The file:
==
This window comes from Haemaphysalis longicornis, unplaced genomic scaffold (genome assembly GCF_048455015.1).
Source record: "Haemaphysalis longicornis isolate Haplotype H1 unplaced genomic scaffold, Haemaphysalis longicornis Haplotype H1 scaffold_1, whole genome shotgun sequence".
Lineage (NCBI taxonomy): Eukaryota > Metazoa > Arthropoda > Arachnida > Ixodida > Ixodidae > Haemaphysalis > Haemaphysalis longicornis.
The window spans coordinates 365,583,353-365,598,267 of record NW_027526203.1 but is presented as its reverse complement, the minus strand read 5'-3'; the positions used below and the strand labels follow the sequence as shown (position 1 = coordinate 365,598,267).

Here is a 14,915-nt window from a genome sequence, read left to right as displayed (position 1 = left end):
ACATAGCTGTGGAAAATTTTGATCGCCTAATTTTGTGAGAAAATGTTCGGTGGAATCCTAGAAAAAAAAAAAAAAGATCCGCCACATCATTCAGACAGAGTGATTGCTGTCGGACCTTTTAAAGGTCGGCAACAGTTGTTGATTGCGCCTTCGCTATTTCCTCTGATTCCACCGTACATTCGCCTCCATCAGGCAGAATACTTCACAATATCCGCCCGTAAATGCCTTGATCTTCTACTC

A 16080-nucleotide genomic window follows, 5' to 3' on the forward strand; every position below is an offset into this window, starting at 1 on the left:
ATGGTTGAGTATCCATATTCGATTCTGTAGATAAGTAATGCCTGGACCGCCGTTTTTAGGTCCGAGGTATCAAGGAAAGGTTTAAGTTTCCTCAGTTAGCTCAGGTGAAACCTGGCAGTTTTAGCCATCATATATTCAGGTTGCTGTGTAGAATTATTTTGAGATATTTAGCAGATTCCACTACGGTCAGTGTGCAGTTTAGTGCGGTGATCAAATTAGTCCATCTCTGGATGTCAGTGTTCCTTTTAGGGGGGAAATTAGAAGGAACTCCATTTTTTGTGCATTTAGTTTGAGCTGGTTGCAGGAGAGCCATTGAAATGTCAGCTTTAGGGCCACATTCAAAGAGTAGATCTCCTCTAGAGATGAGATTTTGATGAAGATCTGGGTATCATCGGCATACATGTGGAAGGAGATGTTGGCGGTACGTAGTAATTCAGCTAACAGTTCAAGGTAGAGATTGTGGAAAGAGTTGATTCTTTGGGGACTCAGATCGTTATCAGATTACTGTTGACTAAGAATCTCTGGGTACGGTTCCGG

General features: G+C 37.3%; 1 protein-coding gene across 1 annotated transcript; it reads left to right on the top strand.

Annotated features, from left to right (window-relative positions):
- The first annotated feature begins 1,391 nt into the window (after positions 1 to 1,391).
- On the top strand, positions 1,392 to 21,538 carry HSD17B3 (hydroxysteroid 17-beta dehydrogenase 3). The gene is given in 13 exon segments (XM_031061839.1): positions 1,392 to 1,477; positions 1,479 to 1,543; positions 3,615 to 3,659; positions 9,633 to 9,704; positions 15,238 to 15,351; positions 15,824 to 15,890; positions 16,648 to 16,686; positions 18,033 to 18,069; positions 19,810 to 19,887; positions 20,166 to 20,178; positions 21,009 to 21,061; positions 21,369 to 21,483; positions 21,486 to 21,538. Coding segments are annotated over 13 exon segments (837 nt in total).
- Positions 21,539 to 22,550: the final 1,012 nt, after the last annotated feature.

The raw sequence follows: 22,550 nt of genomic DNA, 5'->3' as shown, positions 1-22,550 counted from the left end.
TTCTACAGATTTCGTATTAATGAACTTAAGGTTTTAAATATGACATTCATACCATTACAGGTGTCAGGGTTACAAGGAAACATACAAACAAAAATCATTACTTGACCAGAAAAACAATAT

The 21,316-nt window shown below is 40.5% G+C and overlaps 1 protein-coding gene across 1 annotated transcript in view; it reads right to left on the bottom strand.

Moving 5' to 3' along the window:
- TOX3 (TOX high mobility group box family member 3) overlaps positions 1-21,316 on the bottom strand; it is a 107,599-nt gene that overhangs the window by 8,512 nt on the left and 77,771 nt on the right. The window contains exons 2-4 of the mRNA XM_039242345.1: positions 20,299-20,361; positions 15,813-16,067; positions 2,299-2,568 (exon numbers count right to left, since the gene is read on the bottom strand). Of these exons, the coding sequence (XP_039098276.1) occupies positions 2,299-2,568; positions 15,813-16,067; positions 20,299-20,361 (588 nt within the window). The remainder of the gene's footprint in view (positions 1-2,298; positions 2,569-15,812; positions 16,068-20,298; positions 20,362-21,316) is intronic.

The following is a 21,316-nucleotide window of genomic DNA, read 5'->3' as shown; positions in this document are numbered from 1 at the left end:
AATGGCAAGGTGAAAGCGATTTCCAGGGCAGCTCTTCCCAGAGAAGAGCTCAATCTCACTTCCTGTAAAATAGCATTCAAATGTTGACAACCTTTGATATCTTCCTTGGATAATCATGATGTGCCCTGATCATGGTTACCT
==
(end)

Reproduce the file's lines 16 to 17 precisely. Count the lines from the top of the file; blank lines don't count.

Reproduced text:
The 21,316-nt window shown below is 40.5% G+C and overlaps 1 protein-coding gene across 1 annotated transcript in view; it reads right to left on the bottom strand.

Moving 5' to 3' along the window: